Across 7 projections, this animated installation depicts a poetic, dark, and somewhat humorous social observation, in which family ties and relationships are broken down and dissected to pieces.
Video from the exibition in HDLU – Croatian Association of Artists
Gallery Prsten, Zagreb 17. 05. – 11. 06. 2023.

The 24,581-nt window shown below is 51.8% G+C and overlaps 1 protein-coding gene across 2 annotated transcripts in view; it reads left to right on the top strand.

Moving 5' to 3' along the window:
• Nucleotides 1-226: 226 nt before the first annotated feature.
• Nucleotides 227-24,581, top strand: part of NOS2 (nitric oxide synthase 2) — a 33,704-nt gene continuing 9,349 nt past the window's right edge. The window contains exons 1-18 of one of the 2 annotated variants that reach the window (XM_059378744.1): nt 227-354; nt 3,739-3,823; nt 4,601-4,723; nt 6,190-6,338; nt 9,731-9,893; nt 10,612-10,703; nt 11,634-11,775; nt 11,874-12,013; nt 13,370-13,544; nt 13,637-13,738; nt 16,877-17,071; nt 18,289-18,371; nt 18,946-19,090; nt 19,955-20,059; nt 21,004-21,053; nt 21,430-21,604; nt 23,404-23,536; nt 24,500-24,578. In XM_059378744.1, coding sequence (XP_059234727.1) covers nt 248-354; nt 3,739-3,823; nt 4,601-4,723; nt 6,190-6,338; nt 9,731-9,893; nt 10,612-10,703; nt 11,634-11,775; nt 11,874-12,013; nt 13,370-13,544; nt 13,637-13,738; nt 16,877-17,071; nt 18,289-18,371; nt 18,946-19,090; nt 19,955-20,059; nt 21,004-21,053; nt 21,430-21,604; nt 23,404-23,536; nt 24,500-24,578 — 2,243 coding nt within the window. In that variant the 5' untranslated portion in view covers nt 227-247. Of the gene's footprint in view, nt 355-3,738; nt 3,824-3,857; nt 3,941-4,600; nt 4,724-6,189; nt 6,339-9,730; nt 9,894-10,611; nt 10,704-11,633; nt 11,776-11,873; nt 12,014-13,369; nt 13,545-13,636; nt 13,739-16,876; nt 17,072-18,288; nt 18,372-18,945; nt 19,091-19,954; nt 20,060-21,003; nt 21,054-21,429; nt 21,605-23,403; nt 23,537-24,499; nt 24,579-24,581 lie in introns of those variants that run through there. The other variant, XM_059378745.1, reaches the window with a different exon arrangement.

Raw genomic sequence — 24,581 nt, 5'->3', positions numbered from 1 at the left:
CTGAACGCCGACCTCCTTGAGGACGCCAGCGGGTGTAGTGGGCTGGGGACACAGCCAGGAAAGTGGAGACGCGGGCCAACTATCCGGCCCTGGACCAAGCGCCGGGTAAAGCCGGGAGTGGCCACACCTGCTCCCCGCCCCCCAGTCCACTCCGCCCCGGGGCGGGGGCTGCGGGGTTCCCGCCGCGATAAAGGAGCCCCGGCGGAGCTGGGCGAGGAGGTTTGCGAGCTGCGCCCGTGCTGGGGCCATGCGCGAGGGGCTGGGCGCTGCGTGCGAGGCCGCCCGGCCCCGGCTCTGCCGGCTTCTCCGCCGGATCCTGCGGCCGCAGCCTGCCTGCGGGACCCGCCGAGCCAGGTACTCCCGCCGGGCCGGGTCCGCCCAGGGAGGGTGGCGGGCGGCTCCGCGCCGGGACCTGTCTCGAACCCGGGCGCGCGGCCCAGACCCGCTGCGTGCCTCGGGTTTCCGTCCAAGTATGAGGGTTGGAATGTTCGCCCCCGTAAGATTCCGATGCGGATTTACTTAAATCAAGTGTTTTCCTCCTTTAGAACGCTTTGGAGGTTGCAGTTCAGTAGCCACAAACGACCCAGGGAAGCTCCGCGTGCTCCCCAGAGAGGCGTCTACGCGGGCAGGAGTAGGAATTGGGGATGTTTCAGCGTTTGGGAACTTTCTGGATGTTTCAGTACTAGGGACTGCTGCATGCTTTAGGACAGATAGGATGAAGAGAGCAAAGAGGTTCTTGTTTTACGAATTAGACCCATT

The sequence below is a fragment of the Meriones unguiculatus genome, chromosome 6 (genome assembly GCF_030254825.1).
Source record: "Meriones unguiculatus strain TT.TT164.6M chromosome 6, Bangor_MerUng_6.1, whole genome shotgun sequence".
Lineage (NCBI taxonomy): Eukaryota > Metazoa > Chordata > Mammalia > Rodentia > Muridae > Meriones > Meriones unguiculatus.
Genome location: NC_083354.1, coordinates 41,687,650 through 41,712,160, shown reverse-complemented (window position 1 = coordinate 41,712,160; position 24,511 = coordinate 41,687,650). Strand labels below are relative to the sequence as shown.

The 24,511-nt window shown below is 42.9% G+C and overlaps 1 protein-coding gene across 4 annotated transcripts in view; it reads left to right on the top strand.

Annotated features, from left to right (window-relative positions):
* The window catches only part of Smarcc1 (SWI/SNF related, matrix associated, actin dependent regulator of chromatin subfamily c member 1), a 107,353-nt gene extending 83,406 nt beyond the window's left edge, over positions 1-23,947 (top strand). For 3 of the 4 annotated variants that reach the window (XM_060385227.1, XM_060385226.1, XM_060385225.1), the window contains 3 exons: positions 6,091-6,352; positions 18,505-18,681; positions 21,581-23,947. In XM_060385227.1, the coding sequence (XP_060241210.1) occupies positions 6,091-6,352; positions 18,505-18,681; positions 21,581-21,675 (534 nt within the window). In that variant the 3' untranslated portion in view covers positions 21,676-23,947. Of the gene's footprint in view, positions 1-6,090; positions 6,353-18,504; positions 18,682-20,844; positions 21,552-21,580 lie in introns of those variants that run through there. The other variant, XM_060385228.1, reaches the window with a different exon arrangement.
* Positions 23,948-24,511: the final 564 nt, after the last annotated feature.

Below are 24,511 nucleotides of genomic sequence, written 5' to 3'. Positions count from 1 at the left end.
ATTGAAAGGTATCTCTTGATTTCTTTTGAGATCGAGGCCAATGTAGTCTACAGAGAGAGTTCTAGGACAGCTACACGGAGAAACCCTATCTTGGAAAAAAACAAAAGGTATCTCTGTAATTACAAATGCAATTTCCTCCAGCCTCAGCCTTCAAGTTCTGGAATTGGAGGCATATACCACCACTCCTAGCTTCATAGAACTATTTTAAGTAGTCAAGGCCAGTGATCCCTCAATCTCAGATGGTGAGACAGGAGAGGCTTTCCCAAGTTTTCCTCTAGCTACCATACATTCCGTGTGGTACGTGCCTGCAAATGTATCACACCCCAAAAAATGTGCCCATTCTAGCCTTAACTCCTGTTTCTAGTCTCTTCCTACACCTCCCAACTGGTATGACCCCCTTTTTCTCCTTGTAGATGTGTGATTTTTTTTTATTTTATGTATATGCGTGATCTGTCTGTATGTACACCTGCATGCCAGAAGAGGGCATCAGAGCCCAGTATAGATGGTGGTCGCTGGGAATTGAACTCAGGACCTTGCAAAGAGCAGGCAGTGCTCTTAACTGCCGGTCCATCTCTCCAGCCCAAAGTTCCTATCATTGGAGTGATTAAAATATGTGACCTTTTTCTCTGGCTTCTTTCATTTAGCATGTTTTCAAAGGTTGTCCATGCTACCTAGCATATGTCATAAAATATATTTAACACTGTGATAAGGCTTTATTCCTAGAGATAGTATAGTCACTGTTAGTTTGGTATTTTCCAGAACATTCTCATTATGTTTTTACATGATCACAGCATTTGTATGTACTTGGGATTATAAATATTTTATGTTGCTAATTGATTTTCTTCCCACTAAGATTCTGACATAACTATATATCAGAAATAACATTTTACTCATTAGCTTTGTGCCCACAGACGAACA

Internationally acclaimed visual artist and animator Lea Vidakovic has created her work Family Portrait in two ways in terms of presentation. In the first case, it is an animated film intended primarily for viewing in standard movie theatres and projection rooms, and in the second, it is a gallery installation composed of synchronized projections and artefacts (dolls and miniature models) arranged in the space, with which the animated material was realized. Therefore, the gallery presentation of Family Portrait – which is the subject here confronts visitors with two compatible or complementary realities: a two-dimensional virtual and a three-dimensional physical one. In fact, the project was developed as a kind of work in progress, which Lea gradually revealed by intermittently exhibiting some of its parts. The exhibition at the Mestrovic Pavilion of the Croatian Society of Fine Artists marked the end of this process, and all interested parties can finally experience Family Portrait in its entirety. Unlike the film, in which the artist treats the basic narrative line linearly, that is, successively, by means of gallery projections – seven of them – she affirms the principle of simultaneity and fragments the entire plot into the same number of spatially conditioned segments. Why spatially conditioned? Namely, the action of Lea’s puppet animation takes place in a large family house in which there are seven rooms of different purposes, with each projection thematizing the events in one of them. Lea is a master of creating specific narratives, whose predominantly dark moods are sometimes imbued with restrained humour or irony. The protagonists of Family Portrait do not express their existentially intonated anxiety in an overtly pathetic or dramatic way; they primarily emanate apathy, the cause of which lies in mostly suppressed but fatally persistent tensions. According to her own words, when creating the basic plot of Family Portrait, Lea was inspired by a quote from the Japanese Buddhist thinker and peace activist Daisaku Ikeda, according to which every family has its own specific circumstances and problems that only it can truly understand. The artist lucidly brings all the recipients of the gallery version of this work from the potential position of uninterested, uninformed and indifferent passers-by into an active voyeur position from which they will be able to immerse themselves in – as Ikeda would say – the circumstances and problems of one family, fictitious but by no means unrealistically atypical. And thanks to the projections that treat the place of action fragmentarily and its temporal sequence integrally, various forms of immersion are possible, that is, according to individual perceptual judgement. We therefore, enter the plot through a character or a room that we choose ourselves. As one of the hallmarks of Lea’s creativity, it is certainly worth highlighting her exquisite sense for the virtuoso performance of meticulously chosen details. Let us mention just a few examples, such as indicating the reflections in the mirror, the recognizability of landscape motifs in room paintings, or the readability of the newspaper headlines, from which we can conclude that the action takes place approximately one month before the outbreak of World War I. As for the content itself, Lea humorously evokes the process of transformation from an everyday and predictable rut to a state of unrest caused by a sudden but also mass family visit. The disruption that ensues is symbolically foreshadowed by the vibrations caused by the vehicle in which the guests arrive, to continue through suppressed expressions of confusion, intolerance, and even minor human weaknesses. The household chores performed by the maid take on the character of unnatural forcedness, the animals add an additional dose of restlessness, and the new vibrations caused by the somewhat grotesque sexual intercourse also carry a certain symbolic charge. In short, in Lea’s interpretation, anxiety, i.e., indications of a potential impending collapse, manifests itself through ordinary, non-explicit dramatic actions or moods. Perhaps it is not an exaggeration to state that Family Portrait has something of the poetics that Raymond Carver expresses in his prose. Of course, with full preservation of the artist’s original authenticity and awareness, and therefore recognizability.